He scrabbled frantically at the bedclothes, sighing in relief when he saw that his companion was lying beside him as usual, his eyes closed, hands folded neatly over his chest.

“Andrey?” he whispered.

Andrey looked up at him with wide blue eyes, smiled and opened his arms. “Zak.” They made love under the blanket, fuelled by a desperate need for one final embrace. When it was over, they held each other close.

Zak couldn’t imagine a life without Andrey. He had been his companion and friend since he could remember, and ‒ more recently ‒ his lover. They had shared everything. But today was their last day together. When he moved up into the House as an adult, he would leave Andrey behind ‒ a symbol of everything he had outgrown.

He shook his head angrily. Why was he bothering to lie to himself? He wouldn’t be leaving Andrey behind. To pass the test, he would have to kill him.

He remembered the horrified disbelief he had felt, when Tiron explained what the manhood ceremony involved. “Today you become a man. You must cut your ties to childish things.”
The patronising smile, as Tiron reminded him, “It’s not a real person, Zak, it’s only an android. You have to terminate it. The House will provide you with companionship now.”

Queer Robot Sci Fi
By Randall Brock

Note: this next story was submitted in ascii… below are the ascii and converted versions.

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Hello. I am a Robot.

I am a Robot as well.

Those are some nice drives

My hard drive has plenty of RAM

Robots need love too

Do you have a Trojan



Baby. Sure you can have my IP address it is dynamic, so maybe you should give me yours. I always interface with my robot partners post networking. It seems my fux capacitor is fritzing so I cannot stay. Good bye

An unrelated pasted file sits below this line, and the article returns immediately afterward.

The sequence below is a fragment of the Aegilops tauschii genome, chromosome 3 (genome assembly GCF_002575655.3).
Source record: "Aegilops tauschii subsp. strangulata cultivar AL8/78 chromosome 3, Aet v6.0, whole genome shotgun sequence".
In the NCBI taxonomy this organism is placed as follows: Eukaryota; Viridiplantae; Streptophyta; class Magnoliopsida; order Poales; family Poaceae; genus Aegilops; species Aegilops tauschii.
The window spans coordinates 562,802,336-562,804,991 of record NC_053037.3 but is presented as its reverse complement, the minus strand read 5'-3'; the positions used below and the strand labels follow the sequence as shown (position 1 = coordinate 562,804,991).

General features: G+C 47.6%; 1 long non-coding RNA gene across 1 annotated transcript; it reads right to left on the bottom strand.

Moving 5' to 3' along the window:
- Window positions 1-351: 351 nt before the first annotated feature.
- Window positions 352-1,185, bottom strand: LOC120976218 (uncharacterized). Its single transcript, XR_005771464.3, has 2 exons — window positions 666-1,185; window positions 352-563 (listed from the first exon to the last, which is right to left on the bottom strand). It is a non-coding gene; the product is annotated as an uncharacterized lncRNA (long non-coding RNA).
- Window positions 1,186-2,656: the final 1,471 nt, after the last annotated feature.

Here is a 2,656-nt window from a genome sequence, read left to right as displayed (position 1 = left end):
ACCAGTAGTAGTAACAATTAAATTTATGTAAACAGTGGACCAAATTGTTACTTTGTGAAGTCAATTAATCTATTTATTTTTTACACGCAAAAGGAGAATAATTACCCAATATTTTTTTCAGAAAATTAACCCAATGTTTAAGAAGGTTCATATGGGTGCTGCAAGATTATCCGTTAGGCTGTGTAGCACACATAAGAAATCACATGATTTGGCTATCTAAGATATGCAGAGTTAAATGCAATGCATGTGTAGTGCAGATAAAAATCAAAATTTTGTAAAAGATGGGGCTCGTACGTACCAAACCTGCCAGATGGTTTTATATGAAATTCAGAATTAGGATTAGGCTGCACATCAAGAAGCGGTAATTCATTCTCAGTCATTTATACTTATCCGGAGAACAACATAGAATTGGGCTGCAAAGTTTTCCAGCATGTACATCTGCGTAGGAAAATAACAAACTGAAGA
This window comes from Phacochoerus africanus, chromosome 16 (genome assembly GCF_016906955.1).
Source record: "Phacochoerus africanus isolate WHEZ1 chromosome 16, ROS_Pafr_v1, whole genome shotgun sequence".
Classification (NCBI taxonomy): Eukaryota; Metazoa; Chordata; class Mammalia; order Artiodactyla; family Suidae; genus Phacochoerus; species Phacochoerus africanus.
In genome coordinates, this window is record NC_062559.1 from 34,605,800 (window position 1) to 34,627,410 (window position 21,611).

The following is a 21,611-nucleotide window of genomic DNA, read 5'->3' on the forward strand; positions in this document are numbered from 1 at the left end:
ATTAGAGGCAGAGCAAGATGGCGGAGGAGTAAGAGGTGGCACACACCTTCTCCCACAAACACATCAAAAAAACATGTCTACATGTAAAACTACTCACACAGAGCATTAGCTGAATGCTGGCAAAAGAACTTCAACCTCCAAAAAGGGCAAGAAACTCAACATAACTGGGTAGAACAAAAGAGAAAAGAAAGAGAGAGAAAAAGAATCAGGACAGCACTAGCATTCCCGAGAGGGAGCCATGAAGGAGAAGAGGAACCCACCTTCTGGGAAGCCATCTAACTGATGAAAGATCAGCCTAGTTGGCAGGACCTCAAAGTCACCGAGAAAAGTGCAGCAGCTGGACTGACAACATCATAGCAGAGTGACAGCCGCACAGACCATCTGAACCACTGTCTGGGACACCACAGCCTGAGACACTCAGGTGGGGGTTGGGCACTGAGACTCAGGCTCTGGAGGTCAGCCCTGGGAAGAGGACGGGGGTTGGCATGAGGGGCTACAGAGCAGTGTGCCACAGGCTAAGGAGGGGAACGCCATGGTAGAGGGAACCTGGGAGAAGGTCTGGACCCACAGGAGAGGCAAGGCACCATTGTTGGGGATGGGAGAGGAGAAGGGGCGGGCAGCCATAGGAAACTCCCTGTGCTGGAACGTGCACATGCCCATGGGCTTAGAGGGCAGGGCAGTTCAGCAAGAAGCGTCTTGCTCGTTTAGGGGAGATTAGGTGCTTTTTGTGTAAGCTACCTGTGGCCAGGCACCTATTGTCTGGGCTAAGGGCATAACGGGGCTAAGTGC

The Culling
By Theo Fenraven

What’s it like out there?” Nelson Chadrick the Third asked John Sebastian Michaels over the phone.

“Bad. The bodies are piling up, and half the people who still live have barricaded themselves in their houses while the rest are looting and pillaging. Consider yourself lucky not to be part of that.”

“Tell me again how this had to be done? How we had to get rid of at least half the world population so the rest of us would survive?”

Nelson sounded upset. John didn’t blame him. When it had been decided to let lose a specially created virus in the general population, everyone involved had had second thoughts, but there was simply no getting it around it: there wasn’t enough to go around any longer, and so they’d had to take steps.

“Just stay inside for a few months, let this thing run its course, and you’ll be fine.”
Those members of their group who had been part of making this decision had prepared well in advance, stockpiling enough supplies to last six months or more. It had been no hardship, as they were all, to the last person, wealthy beyond belief. The fabled 1 percent.

Someone knocked at the study door, and John quickly said goodbye and put down the phone. “Who is it?”

“Riley, sir!”

Riley was one of his guards. He patrolled the perimeter of the gated property with many others, all of them loaded to the teeth to stop anyone from entering the compound. “Come in.”

He entered, rifle slung over his back, a small bundle in his arms. “Someone left it at the gate,” he said. It mewled softly, and John crossed the room to look. He liked cats.

It wasn’t a cat though. It was a baby, and he saw at once it was very sick. Filled with panic, he stumbled back. “Get rid of it! You imbecile.”

The next morning, when he woke up, there was pressure in his chest and his eyes burned with fever.

He coughed, spraying blood across the hand he raised to cover his mouth.

There’s The Door
By Tinnean

Thomas Smythe-Sayer, the youngest of six brothers and sisters, had always known there was something a little… strange about his family.

When he was thirteen, he woke from what he thought was a nightmare and learned exactly what that was.

He felt himself turn pale as he stared at the older man who’d been in his life for as long as he could remember.

“Pere, you’re telling me we’re… we’re werewolves?”

“Your parents and siblings… Yes.”